William Howard of 49 Peel Street, Pendleton, said that he was a wheelwright by trade. He said that he worked at the main depot, but went to the Weaste depot twice per week and was supposed to keep the tram cars in perfect working order. He looked after 60 cars per week including the 26 at Weaste. Since 23 Weaste cars had to be out before 8.30 am it was an impossible task. It was all he could do just to oil them. He admitted that he hadn't seen the badly worn brake on the car in question. With regard to the training of Guards to use the emergency brakes, Howard said that when the new brakes were fitted 9 or 10 years ago, all Guards were told how to connect the brakes. The order to connect the brakes was ignored by the Guards, although there were no printed instructions ever issued.
Mr John Eades of 285, Broad Street, Pendleton, said that he was Manager of the works at Pendleton and patentee of this particular pattern of tram car. He said that after the accident, the rear break was tested and was in perfect working order. He suggested in the confusion, the Guard had put the chain on the wrong side of the pulley. He also added that the Guards had been cautioned many times.
Mr Milner, House Surgeon at Manchester Royal Infirmary said that the deceased was admitted on the evening of 7th November suffering injury to his back and there were symptoms of kidney damage. He died from shock shortly after midnight. A post mortem examination revealed haemorrhage due to a ruptured kidney.
The Deputy Coroner summed up and asked the jury whether there was any criminal neglect by Howard, Graham or both. After consideration the jury Foreman stated that Mr Howard and Mr Graham were "not guilty". The Deputy Coroner said that it was not what was asked of them as Mr Howard and Mr Graham were not on trial. After further consideration the Foreman said that the cause of death of William Aldcroft was Accidental. He added that Mr Howard, the Depot Mechanic and Mr Graham, the Guard, should be censured, but not sent for trial. The Deputy Coroner called both William Howard and Charles Graham and informed them that both of them were open for blame for the accident. He also told the company's Solicitor that the company should ensure better control over its servants and strictly enforce rules in future.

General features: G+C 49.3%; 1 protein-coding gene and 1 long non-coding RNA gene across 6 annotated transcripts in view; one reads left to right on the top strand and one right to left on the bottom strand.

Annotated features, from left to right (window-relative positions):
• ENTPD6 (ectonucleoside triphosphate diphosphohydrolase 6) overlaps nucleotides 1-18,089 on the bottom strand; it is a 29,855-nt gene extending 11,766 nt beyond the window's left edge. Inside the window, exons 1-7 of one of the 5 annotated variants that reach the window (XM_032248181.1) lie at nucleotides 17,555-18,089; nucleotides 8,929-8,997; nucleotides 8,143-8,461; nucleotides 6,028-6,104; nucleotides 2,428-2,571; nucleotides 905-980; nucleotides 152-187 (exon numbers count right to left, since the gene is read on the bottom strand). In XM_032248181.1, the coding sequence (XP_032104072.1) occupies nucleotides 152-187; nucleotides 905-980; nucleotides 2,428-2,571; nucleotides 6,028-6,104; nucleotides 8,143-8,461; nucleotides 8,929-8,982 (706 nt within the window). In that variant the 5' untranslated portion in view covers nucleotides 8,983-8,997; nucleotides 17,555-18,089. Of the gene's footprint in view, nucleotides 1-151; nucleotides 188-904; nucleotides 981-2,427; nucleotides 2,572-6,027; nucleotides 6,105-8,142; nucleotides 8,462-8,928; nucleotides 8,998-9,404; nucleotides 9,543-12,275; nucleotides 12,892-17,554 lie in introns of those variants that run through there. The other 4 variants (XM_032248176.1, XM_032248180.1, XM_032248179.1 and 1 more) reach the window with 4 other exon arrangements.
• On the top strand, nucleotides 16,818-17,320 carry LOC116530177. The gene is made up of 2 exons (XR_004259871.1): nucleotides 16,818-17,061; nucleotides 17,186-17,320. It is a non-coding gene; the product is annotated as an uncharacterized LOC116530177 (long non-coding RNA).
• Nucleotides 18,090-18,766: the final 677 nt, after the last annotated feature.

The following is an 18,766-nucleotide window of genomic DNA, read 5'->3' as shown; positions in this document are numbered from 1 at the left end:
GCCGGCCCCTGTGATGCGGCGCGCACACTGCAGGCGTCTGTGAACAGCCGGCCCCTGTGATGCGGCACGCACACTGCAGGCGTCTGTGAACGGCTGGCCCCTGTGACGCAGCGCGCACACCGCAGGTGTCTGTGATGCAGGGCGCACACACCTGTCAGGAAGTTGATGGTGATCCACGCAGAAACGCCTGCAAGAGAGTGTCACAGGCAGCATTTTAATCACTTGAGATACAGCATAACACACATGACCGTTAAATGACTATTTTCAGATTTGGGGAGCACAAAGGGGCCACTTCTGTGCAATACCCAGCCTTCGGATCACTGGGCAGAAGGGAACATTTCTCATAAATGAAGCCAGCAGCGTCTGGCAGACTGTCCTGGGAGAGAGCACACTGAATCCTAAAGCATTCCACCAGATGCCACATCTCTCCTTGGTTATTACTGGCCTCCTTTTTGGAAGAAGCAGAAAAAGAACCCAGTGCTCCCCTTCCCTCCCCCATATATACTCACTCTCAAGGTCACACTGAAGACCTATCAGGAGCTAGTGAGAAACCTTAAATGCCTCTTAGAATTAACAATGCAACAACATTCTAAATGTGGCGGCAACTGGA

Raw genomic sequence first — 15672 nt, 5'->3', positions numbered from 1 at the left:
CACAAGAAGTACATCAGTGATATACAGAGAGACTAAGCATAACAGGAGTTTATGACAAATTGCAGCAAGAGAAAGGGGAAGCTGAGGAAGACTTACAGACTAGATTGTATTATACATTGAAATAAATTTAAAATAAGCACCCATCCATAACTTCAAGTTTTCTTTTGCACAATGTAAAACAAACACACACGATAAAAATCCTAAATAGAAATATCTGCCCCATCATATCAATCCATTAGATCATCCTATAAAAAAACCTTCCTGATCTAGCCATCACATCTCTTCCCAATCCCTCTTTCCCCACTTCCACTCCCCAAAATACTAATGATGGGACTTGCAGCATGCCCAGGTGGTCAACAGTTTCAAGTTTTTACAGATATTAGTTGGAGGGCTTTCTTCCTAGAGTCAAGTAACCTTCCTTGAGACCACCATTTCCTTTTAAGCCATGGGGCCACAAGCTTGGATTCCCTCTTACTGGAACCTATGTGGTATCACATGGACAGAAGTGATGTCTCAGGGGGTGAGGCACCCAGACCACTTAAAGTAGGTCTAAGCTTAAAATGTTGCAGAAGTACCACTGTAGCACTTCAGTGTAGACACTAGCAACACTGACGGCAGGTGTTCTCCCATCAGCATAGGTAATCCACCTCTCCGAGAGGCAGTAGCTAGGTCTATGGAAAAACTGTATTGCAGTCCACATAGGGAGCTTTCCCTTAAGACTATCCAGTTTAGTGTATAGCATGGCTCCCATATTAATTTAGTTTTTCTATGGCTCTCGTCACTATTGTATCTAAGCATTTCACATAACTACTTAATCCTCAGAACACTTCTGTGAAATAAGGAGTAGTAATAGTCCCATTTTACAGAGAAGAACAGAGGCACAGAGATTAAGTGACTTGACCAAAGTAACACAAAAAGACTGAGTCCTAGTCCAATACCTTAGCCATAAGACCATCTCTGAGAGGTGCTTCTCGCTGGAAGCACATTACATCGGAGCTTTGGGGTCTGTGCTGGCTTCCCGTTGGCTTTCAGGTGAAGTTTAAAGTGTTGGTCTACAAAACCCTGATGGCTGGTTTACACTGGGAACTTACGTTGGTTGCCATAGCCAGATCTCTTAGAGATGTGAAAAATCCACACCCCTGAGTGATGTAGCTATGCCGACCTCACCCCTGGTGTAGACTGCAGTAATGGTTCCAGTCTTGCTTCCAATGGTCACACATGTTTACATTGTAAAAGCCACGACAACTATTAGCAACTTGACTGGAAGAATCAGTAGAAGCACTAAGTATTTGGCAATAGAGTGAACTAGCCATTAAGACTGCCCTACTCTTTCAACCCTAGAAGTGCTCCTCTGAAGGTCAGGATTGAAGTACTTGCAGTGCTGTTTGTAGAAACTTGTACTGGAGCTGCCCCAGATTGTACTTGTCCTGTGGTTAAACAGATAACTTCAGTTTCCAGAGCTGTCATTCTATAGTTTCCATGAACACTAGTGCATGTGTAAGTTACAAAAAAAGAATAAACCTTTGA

The funeral of William Aldcroft was held on Tuesday 12th November at Weaste Cemetery. The procession from his home, No.1, Leopold Street, Derby Road, was headed by Bridgewater House Brass Band playing the "Dead March in Saul" followed by a large body of Drivers, Guards and staff of the company. The coffin came next on the shoulders of comrades, and relatives and personal friends brought up the rear. One thousand of the general public accompanied the mournful cortege and gathered around the grave. The service in the Anglican chapel and at the grave side in A11 plot was conducted by Rev William Sykes of St Clement's Church, Lower Broughton. The grave was purchased by the recently formed Drivers and Guards Association and the tramway company paid for the whole funeral.
Post Script. The Salford Reporter of 3 May 1890 records, " The Aldcroft Memorial. The handsome obelisk monument in memory of William Aldcroft, the Weaste tramcar driver who was killed whilst in the execution of his duty in Water Street, Manchester, has now been placed in position over his grave in the Salford Borough Cemetery, by Mr A Allott, monumental mason, Cemetery Road. It occupies a commanding position near to the Church of England chapel and is quite a prominent object in the cemetery. Already it has been viewed and greatly admired by a large number of visitors."